The things we say! Have you ever noticed how a Southerner from one region says something unlike people from another region of the South? My maternal grandmother used to say she would “putt” something away, or she “tuck” someone to church, for example. This “putt and tuck” way I noticed early in my childhood. My family was living in Georgia at the time, and “we” didn’t say “putt and tuck”. I loved hearing my Grandmother say those words, ‘cause it was different. After my parents moved us to Mississippi and my oldest brother went to college, he had a friend that hung out at the house a lot. One day he said one of those words, y’all! Guess what? He was from the same area as my grandparents, which was middle Tennessee. Whenever I hear anyone say “putt and tuck”, I feel right at home with them!
Do you have a special way you talk for business purposes? I think we Southerners try to clean up our “drawls and y’alls” when exposed to people from other areas of the country because we’ve been ridiculed for being dumb when we talk Southern. I’ve never noticed a New Yorker trying to clean up his or her accent. Why is that? And, as much as we try to clean up ours, we still have something shine through, in spite of our efforts.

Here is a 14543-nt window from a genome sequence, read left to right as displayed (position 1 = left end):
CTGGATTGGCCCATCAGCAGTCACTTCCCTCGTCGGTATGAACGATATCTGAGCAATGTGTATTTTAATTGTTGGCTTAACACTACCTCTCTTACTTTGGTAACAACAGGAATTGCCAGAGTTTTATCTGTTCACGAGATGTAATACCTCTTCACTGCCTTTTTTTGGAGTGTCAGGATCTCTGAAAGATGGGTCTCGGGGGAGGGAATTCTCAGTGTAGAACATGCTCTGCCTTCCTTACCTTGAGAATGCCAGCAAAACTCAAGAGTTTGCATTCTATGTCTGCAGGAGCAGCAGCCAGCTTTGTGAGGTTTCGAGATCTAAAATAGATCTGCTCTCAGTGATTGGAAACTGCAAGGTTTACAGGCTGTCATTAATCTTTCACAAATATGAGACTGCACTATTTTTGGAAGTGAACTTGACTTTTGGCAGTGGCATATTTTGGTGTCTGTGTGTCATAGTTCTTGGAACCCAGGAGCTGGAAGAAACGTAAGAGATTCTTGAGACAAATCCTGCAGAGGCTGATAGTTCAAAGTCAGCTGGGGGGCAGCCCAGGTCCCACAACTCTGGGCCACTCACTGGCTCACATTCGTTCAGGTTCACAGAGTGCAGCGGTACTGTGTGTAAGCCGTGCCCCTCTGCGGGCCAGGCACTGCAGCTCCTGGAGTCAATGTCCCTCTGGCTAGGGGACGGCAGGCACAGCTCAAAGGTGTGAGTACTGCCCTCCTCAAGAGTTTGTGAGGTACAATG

Years ago, I was in a job situation where I dealt with people from all areas of the country, so I tried very hard to put on my non-regional business accent. But someone caught me saying “fixin’” one day, so from then on, at least to this man, I was the “fixin’ girl”. Did I even know I’d said it? Not at all. I was completely taken by surprise when he pointed out my “error” of this Southern word and was embarrassed by it. I’m not embarrassed or shamed by things like that any more. And we shouldn’t be. ‘Cause it’s part of who we are, y’all!
Have you ever noticed people from somewhere around South Carolina/Northeast Georgia saying “Mawtha” and “Fawtha” for “Martha” and “Father”, for example? Sometimes I wish I were “from” there, y’all, ‘cause their Southern accent sounds refined, pretty, and even smart! It’s not redneck at all and just reminds me of a Southern Gentleman. When I encounter someone with this accent, I just want to sit and hear them talk all day long. You know, find a porch somewhere and have them tell you all about their life, just to hear the way they say it.
I appreciate and enjoy these differences in people. Well, I do with Southerners, anyway. Do you?